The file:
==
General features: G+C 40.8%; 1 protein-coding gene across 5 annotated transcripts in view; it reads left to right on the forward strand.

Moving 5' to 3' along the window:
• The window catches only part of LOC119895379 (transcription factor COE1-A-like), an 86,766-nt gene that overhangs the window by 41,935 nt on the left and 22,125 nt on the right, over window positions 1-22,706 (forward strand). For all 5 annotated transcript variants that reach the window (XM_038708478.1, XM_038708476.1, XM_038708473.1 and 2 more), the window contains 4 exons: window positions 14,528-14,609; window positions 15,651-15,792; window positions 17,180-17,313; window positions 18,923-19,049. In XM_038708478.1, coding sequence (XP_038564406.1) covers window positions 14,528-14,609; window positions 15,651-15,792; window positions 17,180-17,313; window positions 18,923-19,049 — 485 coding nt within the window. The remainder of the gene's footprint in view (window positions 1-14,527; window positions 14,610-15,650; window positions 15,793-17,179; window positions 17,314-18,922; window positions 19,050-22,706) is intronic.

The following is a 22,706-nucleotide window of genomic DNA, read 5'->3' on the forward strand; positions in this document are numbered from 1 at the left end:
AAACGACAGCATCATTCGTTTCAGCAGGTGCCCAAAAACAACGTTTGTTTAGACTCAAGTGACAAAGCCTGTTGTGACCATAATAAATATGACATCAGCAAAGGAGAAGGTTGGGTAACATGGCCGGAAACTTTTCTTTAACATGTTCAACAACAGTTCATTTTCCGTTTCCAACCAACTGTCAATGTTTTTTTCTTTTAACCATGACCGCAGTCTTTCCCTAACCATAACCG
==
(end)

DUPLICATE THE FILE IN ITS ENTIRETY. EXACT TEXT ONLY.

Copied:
General features: G+C 40.8%; 1 protein-coding gene across 5 annotated transcripts in view; it reads left to right on the forward strand.

Moving 5' to 3' along the window:
• The window catches only part of LOC119895379 (transcription factor COE1-A-like), an 86,766-nt gene that overhangs the window by 41,935 nt on the left and 22,125 nt on the right, over window positions 1-22,706 (forward strand). For all 5 annotated transcript variants that reach the window (XM_038708478.1, XM_038708476.1, XM_038708473.1 and 2 more), the window contains 4 exons: window positions 14,528-14,609; window positions 15,651-15,792; window positions 17,180-17,313; window positions 18,923-19,049. In XM_038708478.1, coding sequence (XP_038564406.1) covers window positions 14,528-14,609; window positions 15,651-15,792; window positions 17,180-17,313; window positions 18,923-19,049 — 485 coding nt within the window. The remainder of the gene's footprint in view (window positions 1-14,527; window positions 14,610-15,650; window positions 15,793-17,179; window positions 17,314-18,922; window positions 19,050-22,706) is intronic.

The following is a 22,706-nucleotide window of genomic DNA, read 5'->3' on the forward strand; positions in this document are numbered from 1 at the left end:
AAACGACAGCATCATTCGTTTCAGCAGGTGCCCAAAAACAACGTTTGTTTAGACTCAAGTGACAAAGCCTGTTGTGACCATAATAAATATGACATCAGCAAAGGAGAAGGTTGGGTAACATGGCCGGAAACTTTTCTTTAACATGTTCAACAACAGTTCATTTTCCGTTTCCAACCAACTGTCAATGTTTTTTTCTTTTAACCATGACCGCAGTCTTTCCCTAACCATAACCG